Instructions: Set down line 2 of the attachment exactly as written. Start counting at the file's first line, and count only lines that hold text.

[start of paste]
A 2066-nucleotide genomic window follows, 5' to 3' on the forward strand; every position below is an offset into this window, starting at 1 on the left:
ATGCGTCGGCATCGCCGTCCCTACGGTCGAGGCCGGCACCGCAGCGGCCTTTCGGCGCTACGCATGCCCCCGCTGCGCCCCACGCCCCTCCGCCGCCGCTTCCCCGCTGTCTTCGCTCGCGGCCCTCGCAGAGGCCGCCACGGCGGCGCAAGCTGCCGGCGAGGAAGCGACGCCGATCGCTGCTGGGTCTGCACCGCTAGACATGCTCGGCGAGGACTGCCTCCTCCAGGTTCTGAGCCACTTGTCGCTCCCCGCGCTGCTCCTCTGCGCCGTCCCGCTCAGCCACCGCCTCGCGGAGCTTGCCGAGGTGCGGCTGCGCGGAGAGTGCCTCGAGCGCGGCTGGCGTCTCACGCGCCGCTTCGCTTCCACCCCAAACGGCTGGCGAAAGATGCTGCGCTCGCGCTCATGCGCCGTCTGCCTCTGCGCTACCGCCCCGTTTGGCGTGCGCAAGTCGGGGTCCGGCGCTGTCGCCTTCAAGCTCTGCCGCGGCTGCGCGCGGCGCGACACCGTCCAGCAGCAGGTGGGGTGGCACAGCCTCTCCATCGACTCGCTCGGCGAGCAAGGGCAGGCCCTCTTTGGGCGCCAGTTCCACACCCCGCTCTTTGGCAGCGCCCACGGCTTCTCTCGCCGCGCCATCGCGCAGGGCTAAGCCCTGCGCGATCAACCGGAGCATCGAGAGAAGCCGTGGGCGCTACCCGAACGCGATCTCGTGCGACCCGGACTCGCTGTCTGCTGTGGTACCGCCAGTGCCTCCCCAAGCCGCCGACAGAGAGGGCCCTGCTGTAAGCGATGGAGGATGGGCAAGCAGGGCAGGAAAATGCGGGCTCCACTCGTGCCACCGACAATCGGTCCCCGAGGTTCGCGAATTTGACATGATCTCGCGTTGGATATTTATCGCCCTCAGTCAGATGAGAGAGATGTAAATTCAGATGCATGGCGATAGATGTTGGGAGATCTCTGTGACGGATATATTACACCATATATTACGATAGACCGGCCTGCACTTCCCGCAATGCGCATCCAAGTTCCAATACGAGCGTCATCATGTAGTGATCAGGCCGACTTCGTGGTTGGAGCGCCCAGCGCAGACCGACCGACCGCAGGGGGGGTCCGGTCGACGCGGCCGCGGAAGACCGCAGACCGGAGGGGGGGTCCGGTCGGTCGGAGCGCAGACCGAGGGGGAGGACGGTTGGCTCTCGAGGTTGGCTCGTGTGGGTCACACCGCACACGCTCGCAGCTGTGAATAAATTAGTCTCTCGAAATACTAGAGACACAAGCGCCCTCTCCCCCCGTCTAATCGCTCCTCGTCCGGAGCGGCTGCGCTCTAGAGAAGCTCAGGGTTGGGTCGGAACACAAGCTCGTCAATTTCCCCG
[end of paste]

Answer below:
ATGCGTCGGCATCGCCGTCCCTACGGTCGAGGCCGGCACCGCAGCGGCCTTTCGGCGCTACGCATGCCCCCGCTGCGCCCCACGCCCCTCCGCCGCCGCTTCCCCGCTGTCTTCGCTCGCGGCCCTCGCAGAGGCCGCCACGGCGGCGCAAGCTGCCGGCGAGGAAGCGACGCCGATCGCTGCTGGGTCTGCACCGCTAGACATGCTCGGCGAGGACTGCCTCCTCCAGGTTCTGAGCCACTTGTCGCTCCCCGCGCTGCTCCTCTGCGCCGTCCCGCTCAGCCACCGCCTCGCGGAGCTTGCCGAGGTGCGGCTGCGCGGAGAGTGCCTCGAGCGCGGCTGGCGTCTCACGCGCCGCTTCGCTTCCACCCCAAACGGCTGGCGAAAGATGCTGCGCTCGCGCTCATGCGCCGTCTGCCTCTGCGCTACCGCCCCGTTTGGCGTGCGCAAGTCGGGGTCCGGCGCTGTCGCCTTCAAGCTCTGCCGCGGCTGCGCGCGGCGCGACACCGTCCAGCAGCAGGTGGGGTGGCACAGCCTCTCCATCGACTCGCTCGGCGAGCAAGGGCAGGCCCTCTTTGGGCGCCAGTTCCACACCCCGCTCTTTGGCAGCGCCCACGGCTTCTCTCGCCGCGCCATCGCGCAGGGCTAAGCCCTGCGCGATCAACCGGAGCATCGAGAGAAGCCGTGGGCGCTACCCGAACGCGATCTCGTGCGACCCGGACTCGCTGTCTGCTGTGGTACCGCCAGTGCCTCCCCAAGCCGCCGACAGAGAGGGCCCTGCTGTAAGCGATGGAGGATGGGCAAGCAGGGCAGGAAAATGCGGGCTCCACTCGTGCCACCGACAATCGGTCCCCGAGGTTCGCGAATTTGACATGATCTCGCGTTGGATATTTATCGCCCTCAGTCAGATGAGAGAGATGTAAATTCAGATGCATGGCGATAGATGTTGGGAGATCTCTGTGACGGATATATTACACCATATATTACGATAGACCGGCCTGCACTTCCCGCAATGCGCATCCAAGTTCCAATACGAGCGTCATCATGTAGTGATCAGGCCGACTTCGTGGTTGGAGCGCCCAGCGCAGACCGACCGACCGCAGGGGGGGTCCGGTCGACGCGGCCGCGGAAGACCGCAGACCGGAGGGGGGGTCCGGTCGGTCGGAGCGCAGACCGAGGGGGAGGACGGTTGGCTCTCGAGGTTGGCTCGTGTGGGTCACACCGCACACGCTCGCAGCTGTGAATAAATTAGTCTCTCGAAATACTAGAGACACAAGCGCCCTCTCCCCCCGTCTAATCGCTCCTCGTCCGGAGCGGCTGCGCTCTAGAGAAGCTCAGGGTTGGGTCGGAACACAAGCTCGTCAATTTCCCCG